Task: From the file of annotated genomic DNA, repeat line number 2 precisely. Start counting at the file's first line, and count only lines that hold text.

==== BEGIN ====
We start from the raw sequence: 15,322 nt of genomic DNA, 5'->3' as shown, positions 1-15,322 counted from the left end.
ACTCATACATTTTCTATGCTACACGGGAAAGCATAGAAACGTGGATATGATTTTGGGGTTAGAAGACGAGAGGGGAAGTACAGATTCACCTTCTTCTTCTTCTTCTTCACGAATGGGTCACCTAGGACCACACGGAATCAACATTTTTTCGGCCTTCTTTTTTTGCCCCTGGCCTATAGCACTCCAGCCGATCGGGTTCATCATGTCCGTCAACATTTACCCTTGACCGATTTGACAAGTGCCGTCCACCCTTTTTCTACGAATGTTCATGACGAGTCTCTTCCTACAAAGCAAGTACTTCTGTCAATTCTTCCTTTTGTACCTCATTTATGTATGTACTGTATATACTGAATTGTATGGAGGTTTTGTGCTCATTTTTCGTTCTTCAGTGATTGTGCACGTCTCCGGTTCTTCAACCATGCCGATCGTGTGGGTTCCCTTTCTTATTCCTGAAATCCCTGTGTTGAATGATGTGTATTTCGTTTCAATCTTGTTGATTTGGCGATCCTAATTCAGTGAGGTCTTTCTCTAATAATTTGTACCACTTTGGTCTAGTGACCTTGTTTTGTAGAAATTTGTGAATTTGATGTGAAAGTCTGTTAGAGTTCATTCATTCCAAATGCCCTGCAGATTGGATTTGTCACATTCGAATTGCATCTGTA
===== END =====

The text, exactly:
ACTCATACATTTTCTATGCTACACGGGAAAGCATAGAAACGTGGATATGATTTTGGGGTTAGAAGACGAGAGGGGAAGTACAGATTCACCTTCTTCTTCTTCTTCTTCACGAATGGGTCACCTAGGACCACACGGAATCAACATTTTTTCGGCCTTCTTTTTTTGCCCCTGGCCTATAGCACTCCAGCCGATCGGGTTCATCATGTCCGTCAACATTTACCCTTGACCGATTTGACAAGTGCCGTCCACCCTTTTTCTACGAATGTTCATGACGAGTCTCTTCCTACAAAGCAAGTACTTCTGTCAATTCTTCCTTTTGTACCTCATTTATGTATGTACTGTATATACTGAATTGTATGGAGGTTTTGTGCTCATTTTTCGTTCTTCAGTGATTGTGCACGTCTCCGGTTCTTCAACCATGCCGATCGTGTGGGTTCCCTTTCTTATTCCTGAAATCCCTGTGTTGAATGATGTGTATTTCGTTTCAATCTTGTTGATTTGGCGATCCTAATTCAGTGAGGTCTTTCTCTAATAATTTGTACCACTTTGGTCTAGTGACCTTGTTTTGTAGAAATTTGTGAATTTGATGTGAAAGTCTGTTAGAGTTCATTCATTCCAAATGCCCTGCAGATTGGATTTGTCACATTCGAATTGCATCTGTA